Government needs to enforce transparency in housing securitization

In discussions of what to do about Fannie Mae and Freddie Mac, some people are recommending that government get out of housing finance entirely. That would be a mistake, say economists Adam Levintin and Susan Wachter writing in The New York Times March 8,  because securitization, to revive, needs to be transparent to investors, and private markets will never voluntarily be transparent.

From the article:

As we examined in a study, the housing bubble and financial crisis stemmed from the private market’s oversupply of risky mortgage products through private securitization. Critical to ensuring the revitalization of the housing finance system is ensuring transparency of credit risk to investors. Government guarantees are one way of doing so, although not the only one. What is necessary is standardization of products and securitization to ensure information flows that will allow investors to accurately price risk.

Government should have a hand in this, because taxpayers will always have to bail out housing, argue Levitin of Georgetown University and Wachter of the University of Pennsylvania.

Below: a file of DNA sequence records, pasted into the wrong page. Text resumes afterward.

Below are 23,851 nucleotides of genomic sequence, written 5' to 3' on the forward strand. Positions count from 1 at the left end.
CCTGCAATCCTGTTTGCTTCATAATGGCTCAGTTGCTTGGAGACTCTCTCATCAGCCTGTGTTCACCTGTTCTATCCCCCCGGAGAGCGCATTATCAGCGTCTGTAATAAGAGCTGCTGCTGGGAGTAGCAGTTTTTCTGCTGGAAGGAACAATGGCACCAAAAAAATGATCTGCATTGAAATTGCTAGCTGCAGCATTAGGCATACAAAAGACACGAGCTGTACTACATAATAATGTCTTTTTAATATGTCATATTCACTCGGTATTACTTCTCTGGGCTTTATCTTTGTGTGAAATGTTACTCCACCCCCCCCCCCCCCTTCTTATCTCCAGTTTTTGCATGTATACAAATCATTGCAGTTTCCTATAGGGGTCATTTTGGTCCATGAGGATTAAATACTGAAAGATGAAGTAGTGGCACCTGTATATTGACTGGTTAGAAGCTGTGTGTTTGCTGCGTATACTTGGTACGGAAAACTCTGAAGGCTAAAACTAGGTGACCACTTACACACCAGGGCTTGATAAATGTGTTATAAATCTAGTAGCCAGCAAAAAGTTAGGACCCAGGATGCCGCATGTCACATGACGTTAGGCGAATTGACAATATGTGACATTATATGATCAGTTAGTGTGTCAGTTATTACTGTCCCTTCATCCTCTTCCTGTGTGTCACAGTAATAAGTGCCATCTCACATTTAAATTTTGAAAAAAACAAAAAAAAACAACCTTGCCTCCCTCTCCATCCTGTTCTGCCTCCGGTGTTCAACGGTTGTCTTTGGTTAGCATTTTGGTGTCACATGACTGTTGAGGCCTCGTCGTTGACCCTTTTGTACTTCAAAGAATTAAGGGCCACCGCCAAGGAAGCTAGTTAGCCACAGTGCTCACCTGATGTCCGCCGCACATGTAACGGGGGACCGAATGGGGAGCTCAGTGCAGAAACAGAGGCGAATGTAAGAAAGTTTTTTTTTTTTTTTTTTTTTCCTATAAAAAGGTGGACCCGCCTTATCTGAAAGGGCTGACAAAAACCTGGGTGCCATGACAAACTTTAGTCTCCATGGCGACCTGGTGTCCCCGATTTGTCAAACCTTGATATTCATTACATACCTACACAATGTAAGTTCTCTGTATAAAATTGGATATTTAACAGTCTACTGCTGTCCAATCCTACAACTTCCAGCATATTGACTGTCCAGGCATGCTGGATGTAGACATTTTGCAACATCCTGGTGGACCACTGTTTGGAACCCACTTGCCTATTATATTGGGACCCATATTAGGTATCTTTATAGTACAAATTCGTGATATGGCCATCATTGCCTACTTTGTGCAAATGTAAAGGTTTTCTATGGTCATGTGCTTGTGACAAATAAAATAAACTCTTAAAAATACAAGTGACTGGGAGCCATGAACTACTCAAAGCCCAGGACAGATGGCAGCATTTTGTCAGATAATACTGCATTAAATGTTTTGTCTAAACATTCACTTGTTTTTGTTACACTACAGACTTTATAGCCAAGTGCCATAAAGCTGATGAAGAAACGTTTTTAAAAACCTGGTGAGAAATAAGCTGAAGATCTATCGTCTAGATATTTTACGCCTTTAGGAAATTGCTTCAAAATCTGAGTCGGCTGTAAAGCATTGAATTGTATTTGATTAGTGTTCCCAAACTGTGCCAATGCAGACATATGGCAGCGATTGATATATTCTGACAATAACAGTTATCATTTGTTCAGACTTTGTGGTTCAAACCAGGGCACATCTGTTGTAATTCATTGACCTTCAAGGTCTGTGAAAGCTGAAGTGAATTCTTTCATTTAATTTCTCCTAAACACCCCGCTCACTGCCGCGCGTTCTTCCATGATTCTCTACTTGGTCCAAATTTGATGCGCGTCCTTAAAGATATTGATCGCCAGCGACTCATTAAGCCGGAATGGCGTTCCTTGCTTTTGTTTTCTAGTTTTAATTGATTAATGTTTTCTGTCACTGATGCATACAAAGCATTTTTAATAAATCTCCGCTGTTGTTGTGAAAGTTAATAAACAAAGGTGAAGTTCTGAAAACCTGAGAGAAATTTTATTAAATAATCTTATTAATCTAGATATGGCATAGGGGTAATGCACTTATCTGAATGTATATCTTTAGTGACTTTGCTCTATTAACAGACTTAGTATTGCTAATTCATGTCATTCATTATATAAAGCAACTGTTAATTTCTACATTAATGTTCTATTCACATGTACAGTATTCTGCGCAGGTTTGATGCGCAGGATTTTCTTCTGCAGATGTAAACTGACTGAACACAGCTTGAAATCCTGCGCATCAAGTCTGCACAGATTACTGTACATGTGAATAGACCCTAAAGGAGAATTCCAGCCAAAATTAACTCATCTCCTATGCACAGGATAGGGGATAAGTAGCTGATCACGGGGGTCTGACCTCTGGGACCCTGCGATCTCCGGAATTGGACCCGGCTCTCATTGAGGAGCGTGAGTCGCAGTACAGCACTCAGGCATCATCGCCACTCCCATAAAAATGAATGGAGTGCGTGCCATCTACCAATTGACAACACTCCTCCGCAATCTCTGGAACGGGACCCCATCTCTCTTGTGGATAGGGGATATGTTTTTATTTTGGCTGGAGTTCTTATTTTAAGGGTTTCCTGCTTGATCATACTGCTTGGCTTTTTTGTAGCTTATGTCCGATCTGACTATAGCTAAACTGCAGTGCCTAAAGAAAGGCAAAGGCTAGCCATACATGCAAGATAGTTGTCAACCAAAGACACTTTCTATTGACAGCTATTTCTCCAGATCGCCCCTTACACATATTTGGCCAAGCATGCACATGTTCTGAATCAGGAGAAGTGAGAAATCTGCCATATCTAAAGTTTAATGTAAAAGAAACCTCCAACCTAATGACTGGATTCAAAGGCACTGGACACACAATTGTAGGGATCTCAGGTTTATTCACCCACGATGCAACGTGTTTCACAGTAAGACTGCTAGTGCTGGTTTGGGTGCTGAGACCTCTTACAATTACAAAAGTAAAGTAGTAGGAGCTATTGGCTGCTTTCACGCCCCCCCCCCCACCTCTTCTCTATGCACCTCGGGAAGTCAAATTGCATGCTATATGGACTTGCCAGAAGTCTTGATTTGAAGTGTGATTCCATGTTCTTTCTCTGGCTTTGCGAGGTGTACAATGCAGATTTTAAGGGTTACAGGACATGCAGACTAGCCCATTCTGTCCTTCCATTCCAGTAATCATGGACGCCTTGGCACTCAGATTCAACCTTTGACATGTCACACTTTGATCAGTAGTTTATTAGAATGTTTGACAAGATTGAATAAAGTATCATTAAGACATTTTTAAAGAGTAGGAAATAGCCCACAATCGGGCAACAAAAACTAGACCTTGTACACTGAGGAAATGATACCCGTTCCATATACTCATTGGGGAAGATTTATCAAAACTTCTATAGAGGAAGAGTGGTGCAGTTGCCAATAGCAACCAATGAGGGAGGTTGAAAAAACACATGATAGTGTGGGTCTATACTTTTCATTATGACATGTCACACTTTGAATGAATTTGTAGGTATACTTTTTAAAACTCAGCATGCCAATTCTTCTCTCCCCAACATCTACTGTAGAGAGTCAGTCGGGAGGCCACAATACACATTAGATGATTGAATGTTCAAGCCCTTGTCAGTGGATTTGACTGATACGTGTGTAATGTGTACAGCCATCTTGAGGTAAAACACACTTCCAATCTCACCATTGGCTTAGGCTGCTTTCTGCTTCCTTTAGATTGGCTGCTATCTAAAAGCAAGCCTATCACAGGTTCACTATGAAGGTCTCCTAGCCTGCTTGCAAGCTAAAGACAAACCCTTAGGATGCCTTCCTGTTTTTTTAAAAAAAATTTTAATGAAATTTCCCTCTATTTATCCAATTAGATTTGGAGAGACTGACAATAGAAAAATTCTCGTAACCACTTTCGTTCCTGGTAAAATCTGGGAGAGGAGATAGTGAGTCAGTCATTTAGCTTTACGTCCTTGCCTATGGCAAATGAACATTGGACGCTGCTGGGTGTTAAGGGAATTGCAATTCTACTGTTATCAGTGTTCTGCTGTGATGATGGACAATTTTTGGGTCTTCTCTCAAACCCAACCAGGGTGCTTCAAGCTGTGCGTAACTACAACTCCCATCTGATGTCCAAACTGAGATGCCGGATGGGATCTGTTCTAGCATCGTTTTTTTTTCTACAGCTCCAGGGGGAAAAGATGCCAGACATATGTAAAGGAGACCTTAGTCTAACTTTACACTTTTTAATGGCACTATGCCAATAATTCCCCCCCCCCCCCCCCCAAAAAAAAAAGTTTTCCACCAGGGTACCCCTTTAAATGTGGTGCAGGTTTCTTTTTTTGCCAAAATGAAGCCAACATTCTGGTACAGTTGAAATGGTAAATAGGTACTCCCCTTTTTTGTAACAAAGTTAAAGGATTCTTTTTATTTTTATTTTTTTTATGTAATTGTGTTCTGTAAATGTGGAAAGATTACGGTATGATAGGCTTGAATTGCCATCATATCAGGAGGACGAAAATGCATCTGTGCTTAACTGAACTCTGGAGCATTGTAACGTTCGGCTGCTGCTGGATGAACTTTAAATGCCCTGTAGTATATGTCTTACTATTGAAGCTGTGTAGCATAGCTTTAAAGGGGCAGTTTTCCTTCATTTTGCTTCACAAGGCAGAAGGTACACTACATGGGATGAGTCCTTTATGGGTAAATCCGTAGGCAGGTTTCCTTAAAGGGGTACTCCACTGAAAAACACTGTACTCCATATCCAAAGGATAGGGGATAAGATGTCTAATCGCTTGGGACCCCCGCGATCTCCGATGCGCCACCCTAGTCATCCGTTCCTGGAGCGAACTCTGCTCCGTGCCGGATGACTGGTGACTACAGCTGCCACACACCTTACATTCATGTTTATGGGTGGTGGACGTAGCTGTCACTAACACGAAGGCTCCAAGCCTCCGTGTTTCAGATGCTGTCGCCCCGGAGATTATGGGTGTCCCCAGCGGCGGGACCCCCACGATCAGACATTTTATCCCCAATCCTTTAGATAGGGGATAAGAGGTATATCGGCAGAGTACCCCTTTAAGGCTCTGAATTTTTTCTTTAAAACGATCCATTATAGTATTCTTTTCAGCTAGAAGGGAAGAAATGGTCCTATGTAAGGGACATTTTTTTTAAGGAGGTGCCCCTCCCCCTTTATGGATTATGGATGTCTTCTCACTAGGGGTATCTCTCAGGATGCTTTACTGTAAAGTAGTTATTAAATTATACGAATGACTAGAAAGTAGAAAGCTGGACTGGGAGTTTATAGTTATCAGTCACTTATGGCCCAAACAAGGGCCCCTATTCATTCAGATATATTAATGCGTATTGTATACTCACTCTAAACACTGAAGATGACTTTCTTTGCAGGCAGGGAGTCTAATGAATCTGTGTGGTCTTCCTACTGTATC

From the article:

The risk of the housing finance market is inevitably socialized — unlike other markets, the government will always step in to prevent a collapse of the housing finance market.

Given that housing risk is socialized, it is important that we ensure that the financing products are the ones that reduce, rather than create, risk. A complete privatization of housing finance would create systemic risk and therefore encourage bailouts, not prevent them. At minimum, we need the government to promote standardization and transparency of mortgage products and financing to prevent the underpricing of mortgage risk that produced the housing crisis.

A large part of housing finance in recent decades was securitization, where trusts pool mortgages and sell  mortgage-backed securities backed by those pools.  Financial institutions often used these securities as collateral for repo loans. The credit crisis in 2007 and 2008 occurred when repo lenders panicked about the quality of those securities and stopped lending. Today repo lenders will not finance housing unless the collateral is government guaranteed.


One response to “Government needs to enforce transparency in housing securitization

  1. The phasing out of Fannie Mae and Freddie Mac will bring back private capital and banks to the real estate market and the playing field will be level for private capital investment. Borrowers will also be required to put down a larger down payment.

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